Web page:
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Bordered Print Responses
Not sure where you got your information concerning bordered prints or Prestige on the back of prints, but apparently not from the right source. Most independent labs now offer bordered prints as a normal service.
Prestige was the watermark on the back of Agfa paper. Agfa just went out of business in the last few months but that paper can still be found in some labs. The actual paper used is not what is important here. The ability to print with a border is important. Please check out www.ipiphoto.com for a listing of independent labs; my guess is 99.9 percent of those labs can print with a border. If you would like, please give my e-mail address to your reader and I will be more than happy to make prints with borders for them.
I read your column about the bordered prints on Prestige paper. Prestige paper was manufactured by Agfa, who sadly has left the photo industry. But bordered prints are a breeze; we print them for our customers all the time. Feel free to give the Carters my e-mail address, or point them toward www.picturesmatter.com where they can find a real photo lab near them. Almost any independent photo lab can easily make beautiful bordered prints.
Jim's Photo Lab
El Paso, TX
Get out of the office more! Virtually every lab I know in our nationwide association of independents, the Independent Photo Imagers, makes bordered prints with ease. We have over 600 labs in every major (and a lot of minor) markets in the US. It's easy to find us at www.ipiphoto.com; just drop in your zip code to find the lab nearest you. Passionate about our profession, we welcome all with interests or questions about photographic imaging, including editors of great magazines like yours.
Rainbow Photo & Digital
Thanks to these individuals, and other readers, who wrote me about the major error in my HELP! reply in the January 2006 issue of Shutterbug about making prints with borders today. I have heard from labs all over the U.S.A. saying that nearly all labs can make both borderless and prints with borders today from 35mm negatives. All of the 50 some rolls I had processed in the Midwest in 2005 were borderless so I assumed that was the standard these days. Upon rechecking with the five local one-hour and overnight labs I regularly use I found they can make prints with borders--but only when requested. I even got the Prestige paper watermarking manufacturer wrong since these readers said it was from Agfa not Kodak. Boy, when I make a mistake I really make a big one. This data should assist our readers who want prints with borders. These three replies also included some helpful websites for additional processing questions or just for locating a good lab in their locale. I do appreciate these clarifications about my major error.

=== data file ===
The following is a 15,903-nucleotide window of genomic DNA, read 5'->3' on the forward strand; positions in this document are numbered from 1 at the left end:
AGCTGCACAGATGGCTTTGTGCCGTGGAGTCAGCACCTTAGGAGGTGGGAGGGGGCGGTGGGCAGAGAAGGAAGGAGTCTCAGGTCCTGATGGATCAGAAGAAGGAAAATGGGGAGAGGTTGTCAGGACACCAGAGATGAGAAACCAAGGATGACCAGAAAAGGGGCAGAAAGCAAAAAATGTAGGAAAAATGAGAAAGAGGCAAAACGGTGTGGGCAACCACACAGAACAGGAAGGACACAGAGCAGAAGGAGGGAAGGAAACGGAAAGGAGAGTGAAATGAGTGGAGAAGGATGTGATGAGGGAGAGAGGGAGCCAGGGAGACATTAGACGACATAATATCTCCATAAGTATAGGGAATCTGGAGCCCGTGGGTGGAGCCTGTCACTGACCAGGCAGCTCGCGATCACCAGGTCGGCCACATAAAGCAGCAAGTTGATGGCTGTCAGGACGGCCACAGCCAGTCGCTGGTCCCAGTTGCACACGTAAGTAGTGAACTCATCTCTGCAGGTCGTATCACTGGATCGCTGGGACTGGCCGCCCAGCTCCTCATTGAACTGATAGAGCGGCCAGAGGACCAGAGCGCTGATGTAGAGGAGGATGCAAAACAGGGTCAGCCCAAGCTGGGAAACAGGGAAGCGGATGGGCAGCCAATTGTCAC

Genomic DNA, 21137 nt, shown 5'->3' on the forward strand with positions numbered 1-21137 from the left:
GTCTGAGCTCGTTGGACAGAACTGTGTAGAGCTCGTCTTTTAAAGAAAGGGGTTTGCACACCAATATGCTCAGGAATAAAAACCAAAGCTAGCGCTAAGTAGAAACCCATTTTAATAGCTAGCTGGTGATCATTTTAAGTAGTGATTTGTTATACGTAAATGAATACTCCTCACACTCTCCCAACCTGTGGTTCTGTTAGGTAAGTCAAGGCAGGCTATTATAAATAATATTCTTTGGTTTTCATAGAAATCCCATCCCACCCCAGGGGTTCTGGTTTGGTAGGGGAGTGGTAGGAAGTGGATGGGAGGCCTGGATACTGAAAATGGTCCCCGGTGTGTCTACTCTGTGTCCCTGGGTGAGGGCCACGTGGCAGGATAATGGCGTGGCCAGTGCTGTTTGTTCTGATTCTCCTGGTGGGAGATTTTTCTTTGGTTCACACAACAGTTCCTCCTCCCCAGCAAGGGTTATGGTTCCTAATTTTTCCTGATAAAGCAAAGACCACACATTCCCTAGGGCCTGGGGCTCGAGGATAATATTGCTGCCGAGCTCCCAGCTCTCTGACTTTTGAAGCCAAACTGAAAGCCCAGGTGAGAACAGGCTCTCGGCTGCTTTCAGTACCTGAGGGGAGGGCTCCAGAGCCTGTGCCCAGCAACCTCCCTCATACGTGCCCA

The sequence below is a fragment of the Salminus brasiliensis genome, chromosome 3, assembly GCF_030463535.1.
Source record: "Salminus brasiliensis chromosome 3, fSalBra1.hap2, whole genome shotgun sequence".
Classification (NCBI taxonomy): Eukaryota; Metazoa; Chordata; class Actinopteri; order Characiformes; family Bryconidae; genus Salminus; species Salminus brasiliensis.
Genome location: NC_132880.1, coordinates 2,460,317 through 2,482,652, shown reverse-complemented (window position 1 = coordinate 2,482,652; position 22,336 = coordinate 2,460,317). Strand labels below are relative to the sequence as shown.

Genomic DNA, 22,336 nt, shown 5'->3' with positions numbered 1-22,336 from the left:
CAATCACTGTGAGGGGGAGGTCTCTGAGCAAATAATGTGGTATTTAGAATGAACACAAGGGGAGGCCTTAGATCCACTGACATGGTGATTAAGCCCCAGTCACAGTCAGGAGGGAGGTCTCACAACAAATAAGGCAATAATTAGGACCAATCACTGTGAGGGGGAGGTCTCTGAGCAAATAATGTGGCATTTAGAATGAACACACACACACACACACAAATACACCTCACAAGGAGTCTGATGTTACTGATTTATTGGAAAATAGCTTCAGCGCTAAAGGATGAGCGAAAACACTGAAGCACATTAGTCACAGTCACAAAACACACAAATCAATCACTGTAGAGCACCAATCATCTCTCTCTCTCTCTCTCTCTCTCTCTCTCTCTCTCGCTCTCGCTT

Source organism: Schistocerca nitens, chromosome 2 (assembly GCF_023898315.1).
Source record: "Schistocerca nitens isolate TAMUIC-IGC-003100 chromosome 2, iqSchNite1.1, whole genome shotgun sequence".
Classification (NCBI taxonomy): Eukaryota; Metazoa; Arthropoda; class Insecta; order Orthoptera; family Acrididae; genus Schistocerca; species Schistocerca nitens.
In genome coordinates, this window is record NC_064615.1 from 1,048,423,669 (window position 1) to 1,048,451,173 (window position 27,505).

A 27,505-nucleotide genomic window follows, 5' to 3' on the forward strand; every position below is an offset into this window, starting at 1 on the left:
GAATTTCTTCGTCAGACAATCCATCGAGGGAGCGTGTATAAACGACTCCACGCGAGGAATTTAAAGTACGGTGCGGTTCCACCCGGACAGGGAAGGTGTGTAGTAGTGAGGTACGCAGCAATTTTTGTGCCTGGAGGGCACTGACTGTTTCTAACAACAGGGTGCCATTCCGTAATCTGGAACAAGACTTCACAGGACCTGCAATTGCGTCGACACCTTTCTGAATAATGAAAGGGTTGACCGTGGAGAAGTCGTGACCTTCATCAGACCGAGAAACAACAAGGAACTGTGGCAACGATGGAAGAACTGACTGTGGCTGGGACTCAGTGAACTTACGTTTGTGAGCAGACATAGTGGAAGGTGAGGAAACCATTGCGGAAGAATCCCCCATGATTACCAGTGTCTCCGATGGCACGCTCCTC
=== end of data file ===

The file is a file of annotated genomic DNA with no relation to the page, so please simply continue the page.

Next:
Enlarger Lens Query
Q. I have recently been looking (in the UK) for a wide angle enlarging lens to cover 35mm negatives (I have restricted height in my darkroom). I had no success in any of the usual UK sources, but then discovered a Beseler 38mm f/4.5 on eBay in the US, with just 2 minutes to go. It was not expensive, so I took a chance and bought it, but I have since been unable to discover anything at all about the lens. I did a quick search and discovered that the Beseler HD lenses were made by Rodenstock, but when my lens arrived, it said, "Lens Made in Japan." I also found a post that said their budget lenses were branded Beslar. Could you please tell me just what I have bought, and what I can expect from it? I work in mono only, and the Beseler part number is #8638.
A. I have both Beseler HD 50mm (labeled "Made in Germany") and Rodenstock Rodagon 105mm enlarging lenses. I believe the Beseler HD lenses were made by Rodenstock since they have identical preset aperture rings and operating controls. For further information on the subject I contacted our darkroom expert Darryl C. Nicholas. His reply was: "Yes, Beslar is the Beseler `budget' line... I had always thought that Rodenstock made them... but maybe they are made by someone else... I really doubt if it matters much... all lenses today are made by computer... and are much better in quality than they were a few years ago." I agree with Nicholas, I don't believe you can go wrong with most any recent enlarging or camera lens today, as they all are far superior to those made just a decade or so ago. I hope your shorter focal length lens performs well for you. Getting a wider angle lens was a good choice for making larger prints in a darkroom with limited height or a short enlarging column.
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